If dividing opinions were an Olympic event, J. Cole would be a gold medalist. On his sophomore effort Born Sinner, the North Carolina-born artist has done an impressive job at pulling in a proportionate mix of praise and weariness.
Still, it seems like no one is fully prepared to honor Jay-Z's protégé as the heir to hip-hop royalty. Compliments on Cole’s development since Cole World: The Sideline Story (2011) often came with afterthoughts, as indecisive reviewers subtly tried to cover their tracks.
Others took bolder stances, but wound up on opposite sides of the fence from their critical counterparts.
“J. Cole, who produces in addition to rapping, knows what it takes to stay relevant in the ever-changing game of hip-hop. It’s more about showing people that he can do it, and he can.” — Potholes in My Blog
“It feels like Cole is seasoned enough to complain about the woes of stardom while still bragging a little bit about the finer side of it.” — Idolator
“He's a talented, nimble rapper, but diatribes like ''Trouble'' and ''Land of the Snakes'' are more exhausting than impressive; too often he comes off like a strident high school jock with a word-a-day calendar.” — Entertainment Weekly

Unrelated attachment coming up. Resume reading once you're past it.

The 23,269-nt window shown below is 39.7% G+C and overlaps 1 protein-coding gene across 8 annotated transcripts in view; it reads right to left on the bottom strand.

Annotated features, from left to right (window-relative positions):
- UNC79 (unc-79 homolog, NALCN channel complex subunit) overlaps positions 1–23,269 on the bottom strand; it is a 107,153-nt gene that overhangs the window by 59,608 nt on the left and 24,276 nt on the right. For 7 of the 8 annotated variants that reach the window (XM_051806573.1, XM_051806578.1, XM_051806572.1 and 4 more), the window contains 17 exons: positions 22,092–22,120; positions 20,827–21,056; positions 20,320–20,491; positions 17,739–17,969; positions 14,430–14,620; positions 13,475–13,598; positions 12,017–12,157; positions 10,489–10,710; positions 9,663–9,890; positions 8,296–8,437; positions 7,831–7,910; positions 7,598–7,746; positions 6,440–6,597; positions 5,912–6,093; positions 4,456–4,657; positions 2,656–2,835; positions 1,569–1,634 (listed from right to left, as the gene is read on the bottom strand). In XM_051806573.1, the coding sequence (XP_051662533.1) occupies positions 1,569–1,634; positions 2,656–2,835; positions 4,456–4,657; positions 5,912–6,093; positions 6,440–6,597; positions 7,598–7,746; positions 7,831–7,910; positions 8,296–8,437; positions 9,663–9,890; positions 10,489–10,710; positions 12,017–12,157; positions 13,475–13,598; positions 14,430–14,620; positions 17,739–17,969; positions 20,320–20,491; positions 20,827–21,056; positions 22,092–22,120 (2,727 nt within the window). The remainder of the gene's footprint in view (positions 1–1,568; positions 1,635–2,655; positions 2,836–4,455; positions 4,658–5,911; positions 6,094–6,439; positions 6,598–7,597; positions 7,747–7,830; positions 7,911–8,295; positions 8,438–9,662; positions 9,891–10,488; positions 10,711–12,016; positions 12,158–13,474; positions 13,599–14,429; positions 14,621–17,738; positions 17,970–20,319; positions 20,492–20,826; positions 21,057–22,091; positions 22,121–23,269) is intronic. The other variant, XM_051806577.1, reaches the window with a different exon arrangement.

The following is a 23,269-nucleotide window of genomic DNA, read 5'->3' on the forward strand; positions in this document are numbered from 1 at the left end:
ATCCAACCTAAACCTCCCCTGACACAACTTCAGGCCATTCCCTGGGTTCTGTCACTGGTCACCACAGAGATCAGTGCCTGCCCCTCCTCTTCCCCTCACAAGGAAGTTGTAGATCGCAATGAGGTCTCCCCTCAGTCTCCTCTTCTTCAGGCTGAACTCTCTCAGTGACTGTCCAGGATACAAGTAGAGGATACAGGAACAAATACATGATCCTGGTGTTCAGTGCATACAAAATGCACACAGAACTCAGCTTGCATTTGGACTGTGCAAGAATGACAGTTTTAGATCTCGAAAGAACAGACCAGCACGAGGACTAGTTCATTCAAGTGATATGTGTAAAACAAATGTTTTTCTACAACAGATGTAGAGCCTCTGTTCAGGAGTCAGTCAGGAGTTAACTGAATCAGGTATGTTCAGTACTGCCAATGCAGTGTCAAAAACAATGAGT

“The project succeeds in tying its theme of spiritual crisis amidst stardom to an analogy for the struggle to satisfy purists, but the overall results for this concept are fairly lackluster.” – HipHop DX
It may not be as groundbreaking as Kanye’s Yeezus, but Born Sinner earns a solid 7.1 rating. The album is now available wherever music is sold.
Stereotude uses a standardized equation for calculating ratings in order to present an accurate depiction of each release’s overall critical response. Reviews are gathered and averaged from reputable, reliable and righteous sources that we depend on, including outlets covering specific genres. Our goal is to create a consistent, fair scale by which all new music can be judged.